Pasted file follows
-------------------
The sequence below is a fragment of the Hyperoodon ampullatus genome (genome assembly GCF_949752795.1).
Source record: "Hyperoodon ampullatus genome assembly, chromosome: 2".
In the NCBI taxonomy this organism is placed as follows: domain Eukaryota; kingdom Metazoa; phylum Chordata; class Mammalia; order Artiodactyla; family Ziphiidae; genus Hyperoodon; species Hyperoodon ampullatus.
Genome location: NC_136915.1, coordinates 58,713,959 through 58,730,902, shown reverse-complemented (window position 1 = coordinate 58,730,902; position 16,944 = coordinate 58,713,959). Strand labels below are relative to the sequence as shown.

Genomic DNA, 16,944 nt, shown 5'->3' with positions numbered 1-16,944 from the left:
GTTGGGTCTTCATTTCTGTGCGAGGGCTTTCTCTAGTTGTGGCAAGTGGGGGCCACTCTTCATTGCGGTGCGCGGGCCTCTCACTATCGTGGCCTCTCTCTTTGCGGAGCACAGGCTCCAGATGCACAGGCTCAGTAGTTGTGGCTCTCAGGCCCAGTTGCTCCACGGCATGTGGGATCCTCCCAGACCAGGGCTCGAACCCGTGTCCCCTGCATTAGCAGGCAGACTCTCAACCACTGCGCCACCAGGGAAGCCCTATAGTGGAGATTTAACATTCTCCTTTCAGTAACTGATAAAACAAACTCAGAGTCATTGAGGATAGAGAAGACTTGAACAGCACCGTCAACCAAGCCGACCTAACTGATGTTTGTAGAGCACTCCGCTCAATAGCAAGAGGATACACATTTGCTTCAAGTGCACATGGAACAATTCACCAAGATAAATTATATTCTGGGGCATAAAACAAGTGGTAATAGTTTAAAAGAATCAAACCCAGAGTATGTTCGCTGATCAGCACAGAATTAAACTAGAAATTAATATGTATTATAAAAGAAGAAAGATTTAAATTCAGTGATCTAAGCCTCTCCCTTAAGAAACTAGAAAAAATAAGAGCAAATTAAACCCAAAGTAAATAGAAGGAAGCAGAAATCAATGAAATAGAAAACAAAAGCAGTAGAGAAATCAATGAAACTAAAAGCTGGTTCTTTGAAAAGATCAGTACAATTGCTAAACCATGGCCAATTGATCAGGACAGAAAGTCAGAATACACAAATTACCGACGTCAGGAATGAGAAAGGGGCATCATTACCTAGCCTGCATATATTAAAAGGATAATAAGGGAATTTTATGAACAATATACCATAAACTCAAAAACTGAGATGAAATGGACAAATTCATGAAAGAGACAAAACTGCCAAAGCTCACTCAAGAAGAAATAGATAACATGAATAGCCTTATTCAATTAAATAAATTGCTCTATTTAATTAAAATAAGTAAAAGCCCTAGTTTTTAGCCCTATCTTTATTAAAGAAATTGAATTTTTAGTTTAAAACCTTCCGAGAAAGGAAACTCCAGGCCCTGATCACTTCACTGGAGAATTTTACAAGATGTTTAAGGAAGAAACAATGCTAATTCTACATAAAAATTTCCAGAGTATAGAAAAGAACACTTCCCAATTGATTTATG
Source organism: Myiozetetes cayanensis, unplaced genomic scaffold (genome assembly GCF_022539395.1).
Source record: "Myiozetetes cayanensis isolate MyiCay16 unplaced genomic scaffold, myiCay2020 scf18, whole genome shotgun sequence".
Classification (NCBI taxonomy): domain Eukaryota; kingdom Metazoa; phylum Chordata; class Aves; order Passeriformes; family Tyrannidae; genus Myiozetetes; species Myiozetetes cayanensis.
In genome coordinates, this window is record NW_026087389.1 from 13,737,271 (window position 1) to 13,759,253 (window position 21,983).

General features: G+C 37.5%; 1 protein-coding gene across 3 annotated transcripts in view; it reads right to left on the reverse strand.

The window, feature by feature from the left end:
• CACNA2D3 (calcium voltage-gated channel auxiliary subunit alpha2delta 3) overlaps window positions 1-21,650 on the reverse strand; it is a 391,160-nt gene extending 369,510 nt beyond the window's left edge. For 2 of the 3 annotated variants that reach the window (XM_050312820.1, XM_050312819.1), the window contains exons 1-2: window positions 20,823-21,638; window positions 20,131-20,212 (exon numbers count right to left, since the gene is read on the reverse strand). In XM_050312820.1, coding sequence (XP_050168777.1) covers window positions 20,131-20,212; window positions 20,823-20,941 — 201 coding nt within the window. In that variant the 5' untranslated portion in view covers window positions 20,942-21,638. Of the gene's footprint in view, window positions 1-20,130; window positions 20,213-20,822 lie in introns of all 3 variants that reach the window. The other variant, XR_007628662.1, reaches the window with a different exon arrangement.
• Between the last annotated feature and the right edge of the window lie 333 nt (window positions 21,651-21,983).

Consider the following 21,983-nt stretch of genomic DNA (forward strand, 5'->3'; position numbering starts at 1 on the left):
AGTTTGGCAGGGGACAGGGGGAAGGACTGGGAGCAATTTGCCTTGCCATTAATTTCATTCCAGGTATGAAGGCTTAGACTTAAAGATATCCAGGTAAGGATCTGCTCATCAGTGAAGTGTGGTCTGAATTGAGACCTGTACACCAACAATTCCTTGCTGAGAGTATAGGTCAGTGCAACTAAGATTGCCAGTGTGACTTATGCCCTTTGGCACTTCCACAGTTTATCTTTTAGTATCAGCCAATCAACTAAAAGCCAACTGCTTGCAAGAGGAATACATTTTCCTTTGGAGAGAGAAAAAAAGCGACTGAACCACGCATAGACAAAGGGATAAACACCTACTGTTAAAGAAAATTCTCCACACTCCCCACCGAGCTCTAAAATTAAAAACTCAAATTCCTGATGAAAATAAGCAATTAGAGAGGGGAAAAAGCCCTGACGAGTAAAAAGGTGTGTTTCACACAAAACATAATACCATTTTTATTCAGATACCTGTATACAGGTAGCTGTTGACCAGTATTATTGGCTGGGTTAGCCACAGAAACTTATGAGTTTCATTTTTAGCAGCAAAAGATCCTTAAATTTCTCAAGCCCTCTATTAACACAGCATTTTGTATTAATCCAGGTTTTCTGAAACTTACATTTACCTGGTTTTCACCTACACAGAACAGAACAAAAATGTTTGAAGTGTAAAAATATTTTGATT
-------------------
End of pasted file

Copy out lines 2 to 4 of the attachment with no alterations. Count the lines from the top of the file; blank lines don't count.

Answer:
Source record: "Hyperoodon ampullatus genome assembly, chromosome: 2".
In the NCBI taxonomy this organism is placed as follows: domain Eukaryota; kingdom Metazoa; phylum Chordata; class Mammalia; order Artiodactyla; family Ziphiidae; genus Hyperoodon; species Hyperoodon ampullatus.
Genome location: NC_136915.1, coordinates 58,713,959 through 58,730,902, shown reverse-complemented (window position 1 = coordinate 58,730,902; position 16,944 = coordinate 58,713,959). Strand labels below are relative to the sequence as shown.